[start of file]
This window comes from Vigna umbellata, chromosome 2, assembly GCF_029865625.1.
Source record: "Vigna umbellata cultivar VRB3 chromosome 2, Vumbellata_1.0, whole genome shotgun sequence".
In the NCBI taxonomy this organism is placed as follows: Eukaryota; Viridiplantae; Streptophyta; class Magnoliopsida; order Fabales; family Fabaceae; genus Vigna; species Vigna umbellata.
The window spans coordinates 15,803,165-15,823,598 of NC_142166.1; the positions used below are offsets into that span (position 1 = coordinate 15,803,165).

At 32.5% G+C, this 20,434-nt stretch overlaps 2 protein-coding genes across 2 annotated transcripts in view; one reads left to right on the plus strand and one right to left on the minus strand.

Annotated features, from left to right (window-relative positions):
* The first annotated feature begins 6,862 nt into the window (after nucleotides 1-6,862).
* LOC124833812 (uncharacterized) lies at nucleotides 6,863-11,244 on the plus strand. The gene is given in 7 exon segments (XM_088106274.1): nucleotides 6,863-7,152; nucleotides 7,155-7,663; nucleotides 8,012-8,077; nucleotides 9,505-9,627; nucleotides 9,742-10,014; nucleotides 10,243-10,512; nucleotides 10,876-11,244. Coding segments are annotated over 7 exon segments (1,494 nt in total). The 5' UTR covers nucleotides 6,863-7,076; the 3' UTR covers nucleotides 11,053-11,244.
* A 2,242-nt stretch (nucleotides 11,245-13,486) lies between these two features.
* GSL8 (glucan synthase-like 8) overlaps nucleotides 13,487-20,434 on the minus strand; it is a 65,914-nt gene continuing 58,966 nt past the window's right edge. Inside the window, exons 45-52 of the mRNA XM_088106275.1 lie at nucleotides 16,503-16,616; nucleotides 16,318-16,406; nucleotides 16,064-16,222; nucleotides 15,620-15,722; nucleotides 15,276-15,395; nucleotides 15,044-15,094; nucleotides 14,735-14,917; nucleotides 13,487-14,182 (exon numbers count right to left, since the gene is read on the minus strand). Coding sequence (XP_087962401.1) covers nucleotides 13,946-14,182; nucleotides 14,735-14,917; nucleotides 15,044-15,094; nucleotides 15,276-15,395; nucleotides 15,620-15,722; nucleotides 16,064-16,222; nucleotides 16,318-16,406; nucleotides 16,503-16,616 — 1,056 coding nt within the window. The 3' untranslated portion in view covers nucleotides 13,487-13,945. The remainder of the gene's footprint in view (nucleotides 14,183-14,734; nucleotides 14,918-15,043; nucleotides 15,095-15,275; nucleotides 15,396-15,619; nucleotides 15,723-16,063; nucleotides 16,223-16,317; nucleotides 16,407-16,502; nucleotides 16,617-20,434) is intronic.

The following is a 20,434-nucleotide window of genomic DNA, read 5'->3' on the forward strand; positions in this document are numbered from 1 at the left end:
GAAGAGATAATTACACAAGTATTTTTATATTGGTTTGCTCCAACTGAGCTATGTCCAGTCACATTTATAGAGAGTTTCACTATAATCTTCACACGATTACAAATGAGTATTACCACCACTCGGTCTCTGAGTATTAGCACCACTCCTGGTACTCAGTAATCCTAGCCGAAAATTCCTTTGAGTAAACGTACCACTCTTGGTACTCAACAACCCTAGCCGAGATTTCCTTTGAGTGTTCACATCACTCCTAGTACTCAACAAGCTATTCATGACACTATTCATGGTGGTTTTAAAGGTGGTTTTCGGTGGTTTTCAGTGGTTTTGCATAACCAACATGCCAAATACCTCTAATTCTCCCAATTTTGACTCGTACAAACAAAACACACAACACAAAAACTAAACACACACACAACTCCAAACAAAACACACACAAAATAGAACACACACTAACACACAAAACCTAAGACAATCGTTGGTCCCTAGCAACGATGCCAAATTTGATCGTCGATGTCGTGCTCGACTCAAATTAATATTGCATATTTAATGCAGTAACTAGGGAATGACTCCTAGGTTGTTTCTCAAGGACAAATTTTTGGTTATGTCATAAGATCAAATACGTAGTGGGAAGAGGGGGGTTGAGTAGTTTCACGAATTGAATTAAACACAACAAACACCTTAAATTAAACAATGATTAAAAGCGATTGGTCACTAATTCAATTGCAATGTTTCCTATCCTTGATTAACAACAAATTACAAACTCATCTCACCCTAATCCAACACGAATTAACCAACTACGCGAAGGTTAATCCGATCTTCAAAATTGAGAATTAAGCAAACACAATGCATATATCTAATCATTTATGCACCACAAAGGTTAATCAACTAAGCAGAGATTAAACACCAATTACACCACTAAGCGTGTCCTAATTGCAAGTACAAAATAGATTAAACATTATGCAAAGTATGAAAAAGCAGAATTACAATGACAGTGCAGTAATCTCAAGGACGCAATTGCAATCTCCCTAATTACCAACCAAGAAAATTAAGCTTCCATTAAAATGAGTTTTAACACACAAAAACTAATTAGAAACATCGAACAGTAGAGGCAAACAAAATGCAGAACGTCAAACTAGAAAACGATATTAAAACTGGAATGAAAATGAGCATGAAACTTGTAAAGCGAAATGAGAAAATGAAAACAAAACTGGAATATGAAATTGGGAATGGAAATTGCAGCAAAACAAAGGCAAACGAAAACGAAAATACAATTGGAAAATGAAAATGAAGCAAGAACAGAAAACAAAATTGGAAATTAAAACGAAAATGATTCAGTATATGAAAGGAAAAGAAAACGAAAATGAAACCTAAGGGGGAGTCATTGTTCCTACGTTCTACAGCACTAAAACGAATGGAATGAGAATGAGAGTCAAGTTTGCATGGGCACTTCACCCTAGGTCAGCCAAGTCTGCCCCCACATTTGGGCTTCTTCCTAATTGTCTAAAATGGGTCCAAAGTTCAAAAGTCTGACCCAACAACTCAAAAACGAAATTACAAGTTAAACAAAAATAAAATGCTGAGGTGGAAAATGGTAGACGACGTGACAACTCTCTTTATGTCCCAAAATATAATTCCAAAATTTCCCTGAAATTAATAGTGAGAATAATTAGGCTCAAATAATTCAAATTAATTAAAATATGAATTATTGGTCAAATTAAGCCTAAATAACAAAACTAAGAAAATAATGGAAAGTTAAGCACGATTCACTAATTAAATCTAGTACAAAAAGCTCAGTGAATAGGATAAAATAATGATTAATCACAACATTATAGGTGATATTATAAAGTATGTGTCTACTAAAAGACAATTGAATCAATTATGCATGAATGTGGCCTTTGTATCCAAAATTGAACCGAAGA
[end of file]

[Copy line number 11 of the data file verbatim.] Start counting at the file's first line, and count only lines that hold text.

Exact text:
The following is a 20,434-nucleotide window of genomic DNA, read 5'->3' on the forward strand; positions in this document are numbered from 1 at the left end: